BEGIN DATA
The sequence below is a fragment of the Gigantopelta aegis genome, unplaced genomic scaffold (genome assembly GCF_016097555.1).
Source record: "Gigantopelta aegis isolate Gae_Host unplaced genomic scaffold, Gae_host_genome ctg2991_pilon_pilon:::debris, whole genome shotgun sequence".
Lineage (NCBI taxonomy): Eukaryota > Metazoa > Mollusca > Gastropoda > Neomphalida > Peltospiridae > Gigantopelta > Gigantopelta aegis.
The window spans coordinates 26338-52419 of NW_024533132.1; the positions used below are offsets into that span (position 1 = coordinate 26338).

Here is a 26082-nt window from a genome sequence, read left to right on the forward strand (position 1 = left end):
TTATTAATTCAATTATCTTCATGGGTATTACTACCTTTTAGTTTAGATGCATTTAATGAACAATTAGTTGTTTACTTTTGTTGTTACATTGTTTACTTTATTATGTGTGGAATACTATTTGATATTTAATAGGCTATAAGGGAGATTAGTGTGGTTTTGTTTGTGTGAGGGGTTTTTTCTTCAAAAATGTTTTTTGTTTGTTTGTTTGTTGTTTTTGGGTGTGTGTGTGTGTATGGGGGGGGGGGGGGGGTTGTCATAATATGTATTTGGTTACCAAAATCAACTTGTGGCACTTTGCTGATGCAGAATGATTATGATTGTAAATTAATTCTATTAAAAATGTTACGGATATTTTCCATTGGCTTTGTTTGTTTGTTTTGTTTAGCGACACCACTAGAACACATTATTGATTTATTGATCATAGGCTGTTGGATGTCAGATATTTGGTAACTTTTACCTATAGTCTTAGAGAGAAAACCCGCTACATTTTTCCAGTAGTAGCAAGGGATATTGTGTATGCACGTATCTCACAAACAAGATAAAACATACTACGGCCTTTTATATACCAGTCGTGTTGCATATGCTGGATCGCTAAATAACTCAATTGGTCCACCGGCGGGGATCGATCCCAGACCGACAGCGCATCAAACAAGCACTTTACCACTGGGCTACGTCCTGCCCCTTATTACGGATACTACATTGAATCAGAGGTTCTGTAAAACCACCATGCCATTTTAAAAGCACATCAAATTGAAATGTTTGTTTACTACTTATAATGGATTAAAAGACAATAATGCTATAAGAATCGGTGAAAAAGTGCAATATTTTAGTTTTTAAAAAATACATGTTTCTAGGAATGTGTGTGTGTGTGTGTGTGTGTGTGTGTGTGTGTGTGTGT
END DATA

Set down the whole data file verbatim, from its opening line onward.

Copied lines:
The sequence below is a fragment of the Gigantopelta aegis genome, unplaced genomic scaffold (genome assembly GCF_016097555.1).
Source record: "Gigantopelta aegis isolate Gae_Host unplaced genomic scaffold, Gae_host_genome ctg2991_pilon_pilon:::debris, whole genome shotgun sequence".
Lineage (NCBI taxonomy): Eukaryota > Metazoa > Mollusca > Gastropoda > Neomphalida > Peltospiridae > Gigantopelta > Gigantopelta aegis.
The window spans coordinates 26338-52419 of NW_024533132.1; the positions used below are offsets into that span (position 1 = coordinate 26338).

Here is a 26082-nt window from a genome sequence, read left to right on the forward strand (position 1 = left end):
TTATTAATTCAATTATCTTCATGGGTATTACTACCTTTTAGTTTAGATGCATTTAATGAACAATTAGTTGTTTACTTTTGTTGTTACATTGTTTACTTTATTATGTGTGGAATACTATTTGATATTTAATAGGCTATAAGGGAGATTAGTGTGGTTTTGTTTGTGTGAGGGGTTTTTTCTTCAAAAATGTTTTTTGTTTGTTTGTTTGTTGTTTTTGGGTGTGTGTGTGTGTATGGGGGGGGGGGGGGGGTTGTCATAATATGTATTTGGTTACCAAAATCAACTTGTGGCACTTTGCTGATGCAGAATGATTATGATTGTAAATTAATTCTATTAAAAATGTTACGGATATTTTCCATTGGCTTTGTTTGTTTGTTTTGTTTAGCGACACCACTAGAACACATTATTGATTTATTGATCATAGGCTGTTGGATGTCAGATATTTGGTAACTTTTACCTATAGTCTTAGAGAGAAAACCCGCTACATTTTTCCAGTAGTAGCAAGGGATATTGTGTATGCACGTATCTCACAAACAAGATAAAACATACTACGGCCTTTTATATACCAGTCGTGTTGCATATGCTGGATCGCTAAATAACTCAATTGGTCCACCGGCGGGGATCGATCCCAGACCGACAGCGCATCAAACAAGCACTTTACCACTGGGCTACGTCCTGCCCCTTATTACGGATACTACATTGAATCAGAGGTTCTGTAAAACCACCATGCCATTTTAAAAGCACATCAAATTGAAATGTTTGTTTACTACTTATAATGGATTAAAAGACAATAATGCTATAAGAATCGGTGAAAAAGTGCAATATTTTAGTTTTTAAAAAATACATGTTTCTAGGAATGTGTGTGTGTGTGTGTGTGTGTGTGTGTGTGTGTGTGTGT